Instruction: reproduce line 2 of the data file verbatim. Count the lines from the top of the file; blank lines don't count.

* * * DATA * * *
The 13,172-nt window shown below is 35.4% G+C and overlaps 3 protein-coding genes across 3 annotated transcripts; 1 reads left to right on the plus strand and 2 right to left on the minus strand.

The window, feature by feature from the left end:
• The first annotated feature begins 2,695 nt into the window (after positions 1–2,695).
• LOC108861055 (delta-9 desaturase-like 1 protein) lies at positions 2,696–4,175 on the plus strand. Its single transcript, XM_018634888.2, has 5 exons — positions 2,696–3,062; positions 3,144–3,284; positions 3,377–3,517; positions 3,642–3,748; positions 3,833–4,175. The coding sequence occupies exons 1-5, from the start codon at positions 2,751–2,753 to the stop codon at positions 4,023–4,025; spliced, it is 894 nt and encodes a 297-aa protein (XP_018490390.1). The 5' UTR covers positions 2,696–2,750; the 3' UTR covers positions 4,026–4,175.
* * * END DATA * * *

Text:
The window, feature by feature from the left end: